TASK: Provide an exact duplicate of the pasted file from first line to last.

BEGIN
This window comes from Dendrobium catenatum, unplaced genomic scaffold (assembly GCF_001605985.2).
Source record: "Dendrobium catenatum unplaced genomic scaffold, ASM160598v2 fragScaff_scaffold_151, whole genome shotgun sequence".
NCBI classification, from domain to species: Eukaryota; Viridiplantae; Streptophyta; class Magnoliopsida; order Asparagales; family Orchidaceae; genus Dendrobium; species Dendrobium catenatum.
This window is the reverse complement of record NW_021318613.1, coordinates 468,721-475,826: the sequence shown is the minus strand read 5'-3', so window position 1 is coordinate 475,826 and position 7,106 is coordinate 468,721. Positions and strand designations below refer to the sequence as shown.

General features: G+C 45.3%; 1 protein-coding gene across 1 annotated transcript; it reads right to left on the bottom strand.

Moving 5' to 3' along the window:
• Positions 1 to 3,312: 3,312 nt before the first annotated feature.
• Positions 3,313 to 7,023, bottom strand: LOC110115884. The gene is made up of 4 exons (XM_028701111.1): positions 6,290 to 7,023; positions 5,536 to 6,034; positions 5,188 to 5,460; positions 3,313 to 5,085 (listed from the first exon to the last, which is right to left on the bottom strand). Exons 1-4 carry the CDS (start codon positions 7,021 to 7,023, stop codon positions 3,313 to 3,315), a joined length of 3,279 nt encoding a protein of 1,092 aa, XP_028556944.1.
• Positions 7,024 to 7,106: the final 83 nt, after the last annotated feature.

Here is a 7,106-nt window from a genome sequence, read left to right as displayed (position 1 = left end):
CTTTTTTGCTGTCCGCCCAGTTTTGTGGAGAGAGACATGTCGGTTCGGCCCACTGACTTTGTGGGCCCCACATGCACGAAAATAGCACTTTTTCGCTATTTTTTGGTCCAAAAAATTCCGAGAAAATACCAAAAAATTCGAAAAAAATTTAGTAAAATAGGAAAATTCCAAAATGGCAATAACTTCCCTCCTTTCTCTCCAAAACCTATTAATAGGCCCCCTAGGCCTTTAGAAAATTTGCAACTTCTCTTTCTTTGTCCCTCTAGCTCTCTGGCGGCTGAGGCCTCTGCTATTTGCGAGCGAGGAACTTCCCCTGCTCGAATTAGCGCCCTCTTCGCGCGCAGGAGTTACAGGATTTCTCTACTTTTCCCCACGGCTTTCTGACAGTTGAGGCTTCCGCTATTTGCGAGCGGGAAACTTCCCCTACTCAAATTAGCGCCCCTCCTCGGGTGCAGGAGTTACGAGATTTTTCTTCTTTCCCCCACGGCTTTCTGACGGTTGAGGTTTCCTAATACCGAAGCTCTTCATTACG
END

This window comes from Dendrobium catenatum, unplaced genomic scaffold (assembly GCF_001605985.2).
Source record: "Dendrobium catenatum unplaced genomic scaffold, ASM160598v2 fragScaff_scaffold_151, whole genome shotgun sequence".
NCBI classification, from domain to species: Eukaryota; Viridiplantae; Streptophyta; class Magnoliopsida; order Asparagales; family Orchidaceae; genus Dendrobium; species Dendrobium catenatum.
This window is the reverse complement of record NW_021318613.1, coordinates 468,721-475,826: the sequence shown is the minus strand read 5'-3', so window position 1 is coordinate 475,826 and position 7,106 is coordinate 468,721. Positions and strand designations below refer to the sequence as shown.

General features: G+C 45.3%; 1 protein-coding gene across 1 annotated transcript; it reads right to left on the bottom strand.

Moving 5' to 3' along the window:
• Positions 1 to 3,312: 3,312 nt before the first annotated feature.
• Positions 3,313 to 7,023, bottom strand: LOC110115884. The gene is made up of 4 exons (XM_028701111.1): positions 6,290 to 7,023; positions 5,536 to 6,034; positions 5,188 to 5,460; positions 3,313 to 5,085 (listed from the first exon to the last, which is right to left on the bottom strand). Exons 1-4 carry the CDS (start codon positions 7,021 to 7,023, stop codon positions 3,313 to 3,315), a joined length of 3,279 nt encoding a protein of 1,092 aa, XP_028556944.1.
• Positions 7,024 to 7,106: the final 83 nt, after the last annotated feature.

Here is a 7,106-nt window from a genome sequence, read left to right as displayed (position 1 = left end):
CTTTTTTGCTGTCCGCCCAGTTTTGTGGAGAGAGACATGTCGGTTCGGCCCACTGACTTTGTGGGCCCCACATGCACGAAAATAGCACTTTTTCGCTATTTTTTGGTCCAAAAAATTCCGAGAAAATACCAAAAAATTCGAAAAAAATTTAGTAAAATAGGAAAATTCCAAAATGGCAATAACTTCCCTCCTTTCTCTCCAAAACCTATTAATAGGCCCCCTAGGCCTTTAGAAAATTTGCAACTTCTCTTTCTTTGTCCCTCTAGCTCTCTGGCGGCTGAGGCCTCTGCTATTTGCGAGCGAGGAACTTCCCCTGCTCGAATTAGCGCCCTCTTCGCGCGCAGGAGTTACAGGATTTCTCTACTTTTCCCCACGGCTTTCTGACAGTTGAGGCTTCCGCTATTTGCGAGCGGGAAACTTCCCCTACTCAAATTAGCGCCCCTCCTCGGGTGCAGGAGTTACGAGATTTTTCTTCTTTCCCCCACGGCTTTCTGACGGTTGAGGTTTCCTAATACCGAAGCTCTTCATTACG